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What is Yogurt?

Paulla Estes
By
Updated May 16, 2024
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Yogurt, also spelled yoghurt or yoghourt, is a thick, custard- or pudding-like food, made by the natural bacterial fermentation of milk. Many people enjoy it plain or flavored with breakfast, lunch, or as a snack, and it's also an ingredient in a number of other dishes.

The process of making yogurt involves fermenting cream or milk with live and active bacterial cultures; this is accomplished by adding bacteria directly to the dairy product. Commercial varieties are usually made with a culture of Lactobacillus acidophilus and Streptococcus thermophilis, although some manufacturers use Lactobacillus bulgaricus rather than L. acidophilus. Yogurt made at home is usually started by adding a small amount of a commercial product to boiled milk.

In Western cultures, yogurt is enjoyed in a variety of ways, most popularly as a cool dish mixed with fruit. It can be used to make healthy shakes or frozen to eat like ice cream as well. Yogurt can also be used when cooking, in place of milk, sour cream, and even some cheeses. In Middle Eastern cultures, it's frequently served with meat, meat sauces, and vegetables. It can also be mixed with various other sauces or used as a tangy dollop on top of a meal.

When purchasing store-bought yogurt, consumers should always check the label for live cultures. If it has been pasteurized or heated after the cultures have been added, it's likely that the cultures will die. When properly made, it will keep well in a refrigerator at 40°F (4°C) for up to ten days. After this amount of time, the cultures often become weak.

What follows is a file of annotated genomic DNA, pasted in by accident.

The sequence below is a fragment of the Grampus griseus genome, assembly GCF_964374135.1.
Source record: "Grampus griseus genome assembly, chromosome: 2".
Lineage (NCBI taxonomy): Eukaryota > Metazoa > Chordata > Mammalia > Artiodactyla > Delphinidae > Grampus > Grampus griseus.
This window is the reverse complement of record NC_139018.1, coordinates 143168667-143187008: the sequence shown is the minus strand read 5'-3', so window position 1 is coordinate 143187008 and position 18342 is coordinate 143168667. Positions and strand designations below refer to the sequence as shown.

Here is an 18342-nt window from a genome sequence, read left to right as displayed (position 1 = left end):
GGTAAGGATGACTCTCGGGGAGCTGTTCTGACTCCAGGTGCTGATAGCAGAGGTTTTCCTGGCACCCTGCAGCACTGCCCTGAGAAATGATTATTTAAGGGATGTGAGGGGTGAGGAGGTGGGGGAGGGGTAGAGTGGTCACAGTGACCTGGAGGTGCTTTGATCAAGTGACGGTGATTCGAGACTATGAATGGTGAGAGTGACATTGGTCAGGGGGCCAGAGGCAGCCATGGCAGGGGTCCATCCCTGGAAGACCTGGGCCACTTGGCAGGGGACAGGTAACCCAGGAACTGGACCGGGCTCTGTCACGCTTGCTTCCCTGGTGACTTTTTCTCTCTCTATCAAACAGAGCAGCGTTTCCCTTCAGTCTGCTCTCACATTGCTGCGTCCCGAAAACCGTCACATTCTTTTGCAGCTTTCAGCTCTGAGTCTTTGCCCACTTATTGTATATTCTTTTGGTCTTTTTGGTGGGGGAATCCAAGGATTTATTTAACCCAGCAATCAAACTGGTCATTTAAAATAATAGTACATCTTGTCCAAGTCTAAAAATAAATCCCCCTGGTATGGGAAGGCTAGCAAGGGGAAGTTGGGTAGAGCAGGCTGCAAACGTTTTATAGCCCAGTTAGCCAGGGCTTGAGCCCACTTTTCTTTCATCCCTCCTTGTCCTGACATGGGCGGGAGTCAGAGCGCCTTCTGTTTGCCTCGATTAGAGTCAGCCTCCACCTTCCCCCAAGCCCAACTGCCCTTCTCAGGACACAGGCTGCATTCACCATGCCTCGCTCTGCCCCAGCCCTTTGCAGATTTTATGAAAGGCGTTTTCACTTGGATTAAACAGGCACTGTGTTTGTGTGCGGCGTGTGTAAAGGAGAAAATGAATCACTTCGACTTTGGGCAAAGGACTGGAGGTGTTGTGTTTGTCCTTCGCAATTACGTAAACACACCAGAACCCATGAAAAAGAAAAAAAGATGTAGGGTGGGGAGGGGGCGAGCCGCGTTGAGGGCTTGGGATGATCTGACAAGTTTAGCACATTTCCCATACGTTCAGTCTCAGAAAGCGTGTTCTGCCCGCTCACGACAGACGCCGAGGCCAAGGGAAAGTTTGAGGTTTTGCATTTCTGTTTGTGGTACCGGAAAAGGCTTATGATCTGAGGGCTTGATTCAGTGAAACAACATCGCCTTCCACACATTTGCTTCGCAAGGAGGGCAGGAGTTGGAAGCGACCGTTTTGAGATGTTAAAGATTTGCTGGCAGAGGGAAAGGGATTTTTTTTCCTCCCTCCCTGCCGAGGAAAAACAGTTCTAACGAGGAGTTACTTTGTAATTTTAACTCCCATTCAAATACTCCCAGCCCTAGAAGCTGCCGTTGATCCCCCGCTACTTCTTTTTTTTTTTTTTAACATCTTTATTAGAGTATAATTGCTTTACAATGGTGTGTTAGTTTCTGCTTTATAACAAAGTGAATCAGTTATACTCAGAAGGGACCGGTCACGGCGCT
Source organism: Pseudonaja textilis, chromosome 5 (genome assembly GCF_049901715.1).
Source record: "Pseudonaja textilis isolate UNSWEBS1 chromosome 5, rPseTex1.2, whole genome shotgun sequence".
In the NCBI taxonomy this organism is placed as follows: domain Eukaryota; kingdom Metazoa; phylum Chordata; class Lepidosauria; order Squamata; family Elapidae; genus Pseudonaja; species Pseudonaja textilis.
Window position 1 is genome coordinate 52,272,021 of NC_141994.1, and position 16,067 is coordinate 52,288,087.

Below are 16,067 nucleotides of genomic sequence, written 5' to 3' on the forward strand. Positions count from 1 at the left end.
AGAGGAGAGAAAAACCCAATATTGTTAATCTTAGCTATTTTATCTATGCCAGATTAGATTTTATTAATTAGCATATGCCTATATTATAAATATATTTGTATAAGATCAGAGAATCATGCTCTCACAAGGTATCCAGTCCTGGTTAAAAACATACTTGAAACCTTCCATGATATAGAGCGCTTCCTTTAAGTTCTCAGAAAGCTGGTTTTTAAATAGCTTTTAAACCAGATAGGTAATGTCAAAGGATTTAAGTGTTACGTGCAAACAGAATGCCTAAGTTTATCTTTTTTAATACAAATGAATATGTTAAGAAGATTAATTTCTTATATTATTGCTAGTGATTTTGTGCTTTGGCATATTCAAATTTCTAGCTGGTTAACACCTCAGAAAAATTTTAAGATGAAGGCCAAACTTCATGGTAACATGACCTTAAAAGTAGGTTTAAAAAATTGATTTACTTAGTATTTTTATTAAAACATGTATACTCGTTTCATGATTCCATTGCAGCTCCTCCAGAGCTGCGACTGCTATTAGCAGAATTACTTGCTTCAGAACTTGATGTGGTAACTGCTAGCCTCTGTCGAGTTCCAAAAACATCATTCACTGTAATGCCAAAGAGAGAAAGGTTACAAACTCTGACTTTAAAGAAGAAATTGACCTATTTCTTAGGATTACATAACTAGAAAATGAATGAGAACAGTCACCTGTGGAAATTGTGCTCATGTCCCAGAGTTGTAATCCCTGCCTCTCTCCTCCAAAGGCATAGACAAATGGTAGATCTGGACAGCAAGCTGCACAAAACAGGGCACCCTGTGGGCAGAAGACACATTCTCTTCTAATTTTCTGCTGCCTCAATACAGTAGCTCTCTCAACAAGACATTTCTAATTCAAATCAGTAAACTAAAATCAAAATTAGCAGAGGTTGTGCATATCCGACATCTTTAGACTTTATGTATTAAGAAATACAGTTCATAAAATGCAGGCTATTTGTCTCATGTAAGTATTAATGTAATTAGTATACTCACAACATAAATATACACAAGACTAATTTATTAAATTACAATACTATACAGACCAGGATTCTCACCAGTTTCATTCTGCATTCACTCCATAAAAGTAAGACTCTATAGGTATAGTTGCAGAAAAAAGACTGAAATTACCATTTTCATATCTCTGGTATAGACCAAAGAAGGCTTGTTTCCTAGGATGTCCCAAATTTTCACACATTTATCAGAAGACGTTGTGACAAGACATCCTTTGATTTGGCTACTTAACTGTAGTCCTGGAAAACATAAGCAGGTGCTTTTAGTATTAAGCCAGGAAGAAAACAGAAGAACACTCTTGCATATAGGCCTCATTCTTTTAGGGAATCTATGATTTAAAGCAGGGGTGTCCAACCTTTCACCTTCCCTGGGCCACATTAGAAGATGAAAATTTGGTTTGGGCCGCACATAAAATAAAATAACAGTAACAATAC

Historically, some of the first yogurt most likely consisted of goat’s milk that fermented in the goatskin bags carried by early nomadic people of Turkish origin. Today, it's primarily made with cow’s milk in the United States, but it is also made with the milk of goats, sheep, buffalo, and even camels in other parts of the world.

It is easy and inexpensive to make yogurt at home. A cook can simply boil milk, lower its temperature to 112°F (45°C) and then add a spoonful of the store-bought variety to a small amount of the milk. She should stir it well, and then add the rest of the warm milk. The whole batch must be kept at this temperature for four to six hours so it can set. When the yogurt is ready, it should be refrigerated immediately. It can be enjoyed plain or with fresh fruit, jam, granola, honey, or any other flavor desired.